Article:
FOR all the lessons that have shaped Jordan Roughead’s successful AFL journey so far, it was one nugget from Bob Murphy in a time of need that stands out to him the most.
It came a few years ago when Roughead was in a form slump at the same time as his passion for the game began to wane.
What followed was a coffee, a discussion which proved “instrumental” to Roughead’s career, and another example of Murphy’s influence off the field as much as his importance on it.
Roughead recalled the moment this week just moments before his captain and good friend announced he would retire at the end of the Bulldogs’ season.
“I kind of realised I was not a regular footballer, and not cut from the same cloth as lot of others, a bit in a similar way to ‘Murph’,” Roughead explained.
“I remember three or four years ago we went and got a coffee together because I was struggling for form and, I guess, with the desire to keep being (an AFL) footballer.
“He said ‘You don’t have to love the game, it is such a hard game that you can’t love every aspect of it. But what you have to be able to do is find the bits you do love and focus on them.’
“That was a phenomenal lesson. What Murph was saying was you had to find the thing you are most passionate about, and to make that your focus. It couldn’t have been a better lesson.”
So much has changed for both since that conversation and coffee, but the subject matter has become the mantra upon which the Bulldogs’ ruckman now bases his football on.
“It is all about the 21 guys you run out with each week,” he said of the focus that he centred on.
“As an extension, it is the 45 guys you are here with for 12 months and that obviously changes at the end of every year.
“But it is like a family and a brotherhood, that’s the thing that I love the most about this game.”
Speaking ahead of tomorrow’s must-win match against Port Adelaide in his hometown of Ballarat, Roughead admits that as much as loves what he does, basketball remains his favourite sport, but the well-rounded big man is grateful for the opportunities AFL football has provided him.
He predominantly played basketball as a kid growing up in Ballarat, crossing paths briefly with Maryborough’s future NBA star Matthew Dellavedova.
He played some junior football with Lake Wendouree before taking the game up again with North Ballarat Rebels in the TAC Cup.
His talent was evident, and as he explained: “When your coach and regional manager sort of sit you down and say we think you are a chance to be drafted, you pretty quickly make the decision (to stick with football).”
Now he considers himself “the luckiest footballer in the world”.
The reasons are twofold. He was drafted in 2008 to the team he barracked for as a kid — thanks to the fact his dad, Paul, played 13 reserves games in the mid-1970s before his knee “blew out”.
Then last year he got to play in last year’s drought-breaking first Bulldogs’ flag in 62 years — sadly, minus one of his mentors in Murphy — after overcoming a nasty bleed to his eye suffered during the thrilling preliminary final victory over Greater Western Sydney the week before.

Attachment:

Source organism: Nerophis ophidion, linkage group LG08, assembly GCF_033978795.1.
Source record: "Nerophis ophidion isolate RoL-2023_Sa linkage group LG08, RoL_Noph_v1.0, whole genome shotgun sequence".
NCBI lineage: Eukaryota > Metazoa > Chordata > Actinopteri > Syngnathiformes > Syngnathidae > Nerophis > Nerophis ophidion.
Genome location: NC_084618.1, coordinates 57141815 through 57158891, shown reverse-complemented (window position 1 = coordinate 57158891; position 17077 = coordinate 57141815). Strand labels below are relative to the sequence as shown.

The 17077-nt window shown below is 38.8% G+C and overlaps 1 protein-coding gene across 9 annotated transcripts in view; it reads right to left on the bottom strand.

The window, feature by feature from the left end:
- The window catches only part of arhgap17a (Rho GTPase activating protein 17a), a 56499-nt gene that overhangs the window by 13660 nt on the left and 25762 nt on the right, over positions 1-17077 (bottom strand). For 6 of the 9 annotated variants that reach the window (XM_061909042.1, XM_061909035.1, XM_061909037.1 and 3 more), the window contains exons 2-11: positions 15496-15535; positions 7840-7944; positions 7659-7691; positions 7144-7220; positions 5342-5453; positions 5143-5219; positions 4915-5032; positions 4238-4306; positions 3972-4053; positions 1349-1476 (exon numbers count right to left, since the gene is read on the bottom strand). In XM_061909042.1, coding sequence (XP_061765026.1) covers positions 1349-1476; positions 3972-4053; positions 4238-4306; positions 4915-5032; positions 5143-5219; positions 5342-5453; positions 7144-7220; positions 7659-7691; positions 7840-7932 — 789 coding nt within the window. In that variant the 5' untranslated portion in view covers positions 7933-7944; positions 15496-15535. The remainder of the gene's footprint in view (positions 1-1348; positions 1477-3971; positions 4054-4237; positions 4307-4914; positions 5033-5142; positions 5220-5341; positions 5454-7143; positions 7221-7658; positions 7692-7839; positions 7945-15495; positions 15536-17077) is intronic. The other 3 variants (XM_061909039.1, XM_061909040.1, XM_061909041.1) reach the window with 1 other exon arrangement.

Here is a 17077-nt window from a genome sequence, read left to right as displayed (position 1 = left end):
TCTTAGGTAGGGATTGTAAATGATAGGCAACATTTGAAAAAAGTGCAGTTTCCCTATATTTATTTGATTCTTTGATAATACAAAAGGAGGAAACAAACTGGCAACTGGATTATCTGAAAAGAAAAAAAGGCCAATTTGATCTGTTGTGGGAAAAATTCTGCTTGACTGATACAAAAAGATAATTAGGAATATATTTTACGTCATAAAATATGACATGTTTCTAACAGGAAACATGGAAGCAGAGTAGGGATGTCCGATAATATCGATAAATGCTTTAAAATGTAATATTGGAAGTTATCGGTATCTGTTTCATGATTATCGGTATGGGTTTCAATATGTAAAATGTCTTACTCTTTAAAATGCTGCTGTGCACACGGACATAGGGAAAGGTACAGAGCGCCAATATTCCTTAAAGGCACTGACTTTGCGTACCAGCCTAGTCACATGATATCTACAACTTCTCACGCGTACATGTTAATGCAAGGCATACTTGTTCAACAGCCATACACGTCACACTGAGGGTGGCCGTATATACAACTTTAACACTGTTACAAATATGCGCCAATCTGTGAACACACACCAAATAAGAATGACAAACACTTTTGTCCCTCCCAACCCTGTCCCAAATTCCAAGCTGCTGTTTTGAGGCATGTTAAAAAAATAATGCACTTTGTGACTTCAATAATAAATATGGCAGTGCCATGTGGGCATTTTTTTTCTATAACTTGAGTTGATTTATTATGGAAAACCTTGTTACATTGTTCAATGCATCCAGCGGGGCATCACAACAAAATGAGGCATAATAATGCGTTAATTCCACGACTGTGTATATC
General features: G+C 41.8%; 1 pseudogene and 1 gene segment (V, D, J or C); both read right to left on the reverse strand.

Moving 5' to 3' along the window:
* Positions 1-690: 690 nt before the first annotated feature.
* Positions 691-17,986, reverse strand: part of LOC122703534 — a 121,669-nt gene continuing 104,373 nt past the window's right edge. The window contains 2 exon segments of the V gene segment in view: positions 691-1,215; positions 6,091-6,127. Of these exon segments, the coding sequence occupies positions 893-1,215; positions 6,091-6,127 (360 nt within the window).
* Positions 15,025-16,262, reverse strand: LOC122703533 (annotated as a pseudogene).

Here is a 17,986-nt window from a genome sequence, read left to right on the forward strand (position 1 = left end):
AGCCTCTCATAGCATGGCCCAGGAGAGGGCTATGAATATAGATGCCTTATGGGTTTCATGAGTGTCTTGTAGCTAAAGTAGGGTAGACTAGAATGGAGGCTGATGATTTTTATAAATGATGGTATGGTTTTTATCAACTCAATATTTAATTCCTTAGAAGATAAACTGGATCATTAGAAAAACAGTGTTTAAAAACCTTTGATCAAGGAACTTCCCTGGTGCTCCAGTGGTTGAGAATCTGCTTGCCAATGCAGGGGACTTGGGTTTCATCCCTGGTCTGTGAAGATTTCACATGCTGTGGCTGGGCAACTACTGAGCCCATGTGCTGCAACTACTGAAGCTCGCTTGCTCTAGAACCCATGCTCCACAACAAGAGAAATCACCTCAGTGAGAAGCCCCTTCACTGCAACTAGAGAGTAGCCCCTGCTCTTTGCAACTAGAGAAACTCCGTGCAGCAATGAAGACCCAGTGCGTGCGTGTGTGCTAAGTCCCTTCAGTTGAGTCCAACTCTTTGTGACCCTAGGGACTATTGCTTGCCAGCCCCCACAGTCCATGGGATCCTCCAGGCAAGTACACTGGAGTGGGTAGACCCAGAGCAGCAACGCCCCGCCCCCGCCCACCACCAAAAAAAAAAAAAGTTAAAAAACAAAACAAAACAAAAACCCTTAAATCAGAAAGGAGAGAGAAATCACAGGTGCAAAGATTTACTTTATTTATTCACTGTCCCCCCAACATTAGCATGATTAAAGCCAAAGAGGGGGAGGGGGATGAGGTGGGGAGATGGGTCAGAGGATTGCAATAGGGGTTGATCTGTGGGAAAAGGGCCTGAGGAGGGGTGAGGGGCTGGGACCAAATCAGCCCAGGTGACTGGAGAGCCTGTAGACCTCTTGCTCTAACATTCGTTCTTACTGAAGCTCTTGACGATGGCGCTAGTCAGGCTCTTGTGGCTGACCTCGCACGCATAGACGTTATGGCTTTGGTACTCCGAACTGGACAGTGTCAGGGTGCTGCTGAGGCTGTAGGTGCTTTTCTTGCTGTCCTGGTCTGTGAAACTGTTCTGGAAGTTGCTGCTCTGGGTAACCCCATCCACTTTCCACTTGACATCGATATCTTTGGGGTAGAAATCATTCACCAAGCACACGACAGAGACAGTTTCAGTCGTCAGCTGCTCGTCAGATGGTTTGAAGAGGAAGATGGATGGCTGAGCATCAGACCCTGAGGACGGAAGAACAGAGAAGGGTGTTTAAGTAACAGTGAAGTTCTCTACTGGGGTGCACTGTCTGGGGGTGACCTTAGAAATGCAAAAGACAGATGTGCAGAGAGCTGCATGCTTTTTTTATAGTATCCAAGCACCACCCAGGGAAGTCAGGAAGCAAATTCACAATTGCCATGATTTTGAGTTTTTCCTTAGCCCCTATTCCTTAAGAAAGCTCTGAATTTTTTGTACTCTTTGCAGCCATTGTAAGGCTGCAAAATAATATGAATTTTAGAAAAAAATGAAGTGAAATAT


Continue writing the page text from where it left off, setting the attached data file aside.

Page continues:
Roughead recalled this week: “I hadn’t had much of a conversation (with the Bulldogs) before the draft, but I just said (to his dad) ‘I would love to hear from them and I would love to go and help them win a premiership that they haven’t won for so long’.
“I know that a premiership is something that you will remember for the rest of your life … (but) even now it still makes the hairs on my neck stick up.”
That depth of feeling still sits with him, and always will. He can barely grasp the commentary that the young Bulldogs are already satisfied with their flag, and haven’t worked as hard as a collective to back it up this year.
“It is ridiculous to say that because once you have done it and know how good it is, you want to experience again,” he said. “We are probably working harder (than last year) because we are not performing at the level we want to.”
The club has faced considerable hurdles this year with the next two games to determine if they will even get the chance to defend their flag in the finals.
Roughead had his own challenge, overcoming one of the rarest hamstring tears in his first pre-season game — an injury which kept him out until Round 10.
“I don’t think it has ever happened before, not just in the AFL,” he said of the injury. “It’s (so rare) that it is going to be in a medical journal.
“It is where three tendons — the hamstring, the adductor and the quad tendon attach below your knee, and I somehow tore it off the bone.
“Any time you feel a pop in your leg, it isn’t good. If you are going to injure yourself, I suppose, you might as well make it an interesting one.”
He has played every game since his return and while he thinks his form has mirrored the inconsistency of his team, he looms large in importance over he next fortnight.
“We showed last year that all you need to do is to give yourself a chance,” he said. “We are in a position where we have to win our last two games (against Port Adelaide and Hawthorn) to give ourselves that chance.
“(But) we definitely think our best is good enough.”